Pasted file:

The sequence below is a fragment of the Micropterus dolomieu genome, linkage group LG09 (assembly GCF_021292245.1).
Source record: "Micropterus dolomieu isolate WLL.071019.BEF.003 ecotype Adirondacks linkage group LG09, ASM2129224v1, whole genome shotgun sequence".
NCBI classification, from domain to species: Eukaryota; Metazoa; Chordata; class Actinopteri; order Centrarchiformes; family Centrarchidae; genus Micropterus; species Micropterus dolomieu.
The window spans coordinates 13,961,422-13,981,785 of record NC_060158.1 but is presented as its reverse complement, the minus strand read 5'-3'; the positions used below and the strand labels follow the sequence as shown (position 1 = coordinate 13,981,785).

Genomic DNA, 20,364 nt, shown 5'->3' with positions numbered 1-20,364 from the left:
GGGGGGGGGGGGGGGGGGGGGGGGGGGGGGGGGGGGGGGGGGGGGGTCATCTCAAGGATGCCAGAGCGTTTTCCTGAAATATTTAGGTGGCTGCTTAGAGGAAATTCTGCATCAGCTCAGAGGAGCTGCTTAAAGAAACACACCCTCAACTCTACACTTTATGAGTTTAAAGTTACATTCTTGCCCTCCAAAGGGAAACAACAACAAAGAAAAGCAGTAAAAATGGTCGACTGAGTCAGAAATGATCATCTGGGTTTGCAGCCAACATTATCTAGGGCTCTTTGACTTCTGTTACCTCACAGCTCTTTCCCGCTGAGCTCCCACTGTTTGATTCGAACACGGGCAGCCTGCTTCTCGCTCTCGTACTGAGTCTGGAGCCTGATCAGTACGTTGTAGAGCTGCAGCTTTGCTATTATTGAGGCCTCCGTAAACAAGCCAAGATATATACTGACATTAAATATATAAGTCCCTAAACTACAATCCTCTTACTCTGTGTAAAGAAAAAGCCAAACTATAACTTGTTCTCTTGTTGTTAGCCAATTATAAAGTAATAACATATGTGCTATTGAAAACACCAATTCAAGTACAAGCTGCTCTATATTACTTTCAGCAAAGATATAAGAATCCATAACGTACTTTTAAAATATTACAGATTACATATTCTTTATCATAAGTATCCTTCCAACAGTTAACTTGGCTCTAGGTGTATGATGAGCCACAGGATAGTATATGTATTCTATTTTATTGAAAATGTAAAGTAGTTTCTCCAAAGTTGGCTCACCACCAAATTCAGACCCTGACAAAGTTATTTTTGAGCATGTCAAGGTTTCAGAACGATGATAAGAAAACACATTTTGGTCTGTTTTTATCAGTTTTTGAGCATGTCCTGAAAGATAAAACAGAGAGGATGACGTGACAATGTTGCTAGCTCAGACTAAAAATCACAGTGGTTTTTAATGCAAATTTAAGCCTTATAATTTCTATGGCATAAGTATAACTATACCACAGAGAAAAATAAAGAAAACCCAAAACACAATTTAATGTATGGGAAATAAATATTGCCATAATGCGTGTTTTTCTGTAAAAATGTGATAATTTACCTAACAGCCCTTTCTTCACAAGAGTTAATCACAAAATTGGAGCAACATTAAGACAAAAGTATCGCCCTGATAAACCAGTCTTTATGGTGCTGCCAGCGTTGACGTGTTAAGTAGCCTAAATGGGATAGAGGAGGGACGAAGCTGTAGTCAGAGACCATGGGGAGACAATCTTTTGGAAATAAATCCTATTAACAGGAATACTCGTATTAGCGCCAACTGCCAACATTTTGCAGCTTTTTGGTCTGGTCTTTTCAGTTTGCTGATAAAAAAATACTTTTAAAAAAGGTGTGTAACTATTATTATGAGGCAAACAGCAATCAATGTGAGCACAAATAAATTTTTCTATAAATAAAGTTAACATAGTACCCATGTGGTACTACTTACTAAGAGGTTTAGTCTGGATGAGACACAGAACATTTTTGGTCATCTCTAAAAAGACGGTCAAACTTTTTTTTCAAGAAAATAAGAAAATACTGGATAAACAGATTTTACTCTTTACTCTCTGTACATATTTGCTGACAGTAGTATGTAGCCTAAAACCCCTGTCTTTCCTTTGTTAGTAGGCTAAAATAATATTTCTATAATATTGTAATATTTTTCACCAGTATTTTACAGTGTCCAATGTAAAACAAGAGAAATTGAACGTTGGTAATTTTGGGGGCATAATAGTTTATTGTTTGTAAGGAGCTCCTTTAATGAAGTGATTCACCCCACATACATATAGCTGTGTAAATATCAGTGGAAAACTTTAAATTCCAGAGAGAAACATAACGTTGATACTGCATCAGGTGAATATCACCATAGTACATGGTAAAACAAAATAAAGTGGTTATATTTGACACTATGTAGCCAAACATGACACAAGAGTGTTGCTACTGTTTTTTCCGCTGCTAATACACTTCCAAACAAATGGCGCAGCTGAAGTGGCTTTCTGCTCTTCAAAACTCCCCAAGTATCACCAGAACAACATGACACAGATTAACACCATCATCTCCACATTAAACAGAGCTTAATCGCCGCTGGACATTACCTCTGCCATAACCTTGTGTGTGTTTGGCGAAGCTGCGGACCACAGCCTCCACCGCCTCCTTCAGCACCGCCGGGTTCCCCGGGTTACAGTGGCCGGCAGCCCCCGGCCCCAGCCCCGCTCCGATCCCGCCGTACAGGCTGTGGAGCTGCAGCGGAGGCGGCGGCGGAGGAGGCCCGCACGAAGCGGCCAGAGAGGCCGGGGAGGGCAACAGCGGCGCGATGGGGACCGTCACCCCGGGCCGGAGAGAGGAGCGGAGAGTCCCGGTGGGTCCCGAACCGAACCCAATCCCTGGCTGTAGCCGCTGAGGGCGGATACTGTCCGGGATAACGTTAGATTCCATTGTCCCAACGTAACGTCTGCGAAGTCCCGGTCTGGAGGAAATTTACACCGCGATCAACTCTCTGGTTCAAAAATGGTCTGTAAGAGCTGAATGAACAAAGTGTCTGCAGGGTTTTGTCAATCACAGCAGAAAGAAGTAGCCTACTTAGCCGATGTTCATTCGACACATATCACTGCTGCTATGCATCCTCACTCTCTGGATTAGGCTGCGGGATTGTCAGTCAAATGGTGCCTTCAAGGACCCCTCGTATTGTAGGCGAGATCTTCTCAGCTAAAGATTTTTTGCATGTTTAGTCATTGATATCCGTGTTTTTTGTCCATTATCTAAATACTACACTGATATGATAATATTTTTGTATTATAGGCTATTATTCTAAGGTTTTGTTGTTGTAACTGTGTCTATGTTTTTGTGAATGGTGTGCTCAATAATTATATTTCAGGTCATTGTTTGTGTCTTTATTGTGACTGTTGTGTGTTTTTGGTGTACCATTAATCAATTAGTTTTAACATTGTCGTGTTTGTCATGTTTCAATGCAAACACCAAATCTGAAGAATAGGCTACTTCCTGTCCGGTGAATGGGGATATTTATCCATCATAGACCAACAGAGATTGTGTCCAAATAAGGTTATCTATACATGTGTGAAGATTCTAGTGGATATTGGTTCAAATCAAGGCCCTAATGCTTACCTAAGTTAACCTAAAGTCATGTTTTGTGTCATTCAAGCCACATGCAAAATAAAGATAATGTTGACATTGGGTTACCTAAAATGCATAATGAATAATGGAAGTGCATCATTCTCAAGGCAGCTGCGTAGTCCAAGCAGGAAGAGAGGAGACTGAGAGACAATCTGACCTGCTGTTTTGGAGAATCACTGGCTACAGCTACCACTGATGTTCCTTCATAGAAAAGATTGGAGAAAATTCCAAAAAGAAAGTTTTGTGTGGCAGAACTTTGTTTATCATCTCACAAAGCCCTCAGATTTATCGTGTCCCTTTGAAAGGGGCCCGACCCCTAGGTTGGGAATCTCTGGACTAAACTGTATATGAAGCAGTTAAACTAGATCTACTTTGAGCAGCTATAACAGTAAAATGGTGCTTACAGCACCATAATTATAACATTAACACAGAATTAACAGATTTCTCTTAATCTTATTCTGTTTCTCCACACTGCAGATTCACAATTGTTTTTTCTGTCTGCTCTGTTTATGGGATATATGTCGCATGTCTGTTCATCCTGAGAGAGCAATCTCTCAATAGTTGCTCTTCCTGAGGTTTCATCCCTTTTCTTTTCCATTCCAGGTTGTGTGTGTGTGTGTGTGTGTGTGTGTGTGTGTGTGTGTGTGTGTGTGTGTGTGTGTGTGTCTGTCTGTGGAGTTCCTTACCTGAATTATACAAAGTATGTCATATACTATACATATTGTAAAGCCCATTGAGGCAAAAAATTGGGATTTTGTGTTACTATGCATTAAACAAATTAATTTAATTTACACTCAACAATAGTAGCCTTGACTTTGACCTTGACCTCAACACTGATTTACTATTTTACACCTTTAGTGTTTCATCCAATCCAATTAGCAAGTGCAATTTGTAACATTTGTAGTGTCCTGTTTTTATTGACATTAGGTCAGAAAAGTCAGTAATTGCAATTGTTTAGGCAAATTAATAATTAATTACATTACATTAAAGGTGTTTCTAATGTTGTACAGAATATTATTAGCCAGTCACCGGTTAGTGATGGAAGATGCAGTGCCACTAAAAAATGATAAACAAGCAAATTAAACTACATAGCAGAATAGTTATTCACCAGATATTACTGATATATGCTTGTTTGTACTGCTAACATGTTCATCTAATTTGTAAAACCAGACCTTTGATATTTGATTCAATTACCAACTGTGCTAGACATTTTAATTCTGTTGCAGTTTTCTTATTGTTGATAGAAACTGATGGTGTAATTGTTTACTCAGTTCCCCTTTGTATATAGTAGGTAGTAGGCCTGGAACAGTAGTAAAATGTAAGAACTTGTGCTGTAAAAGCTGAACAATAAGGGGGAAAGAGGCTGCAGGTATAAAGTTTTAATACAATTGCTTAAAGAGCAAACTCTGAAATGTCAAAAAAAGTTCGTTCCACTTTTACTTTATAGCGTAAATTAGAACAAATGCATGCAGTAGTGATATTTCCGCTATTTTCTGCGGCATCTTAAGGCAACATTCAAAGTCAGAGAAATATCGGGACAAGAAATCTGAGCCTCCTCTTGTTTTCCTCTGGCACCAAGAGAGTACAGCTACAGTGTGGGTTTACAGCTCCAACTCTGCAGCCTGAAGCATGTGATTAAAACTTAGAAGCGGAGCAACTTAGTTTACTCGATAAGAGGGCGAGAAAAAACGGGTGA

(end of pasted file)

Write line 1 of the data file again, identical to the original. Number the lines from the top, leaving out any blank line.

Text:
The sequence below is a fragment of the Micropterus dolomieu genome, linkage group LG09 (assembly GCF_021292245.1).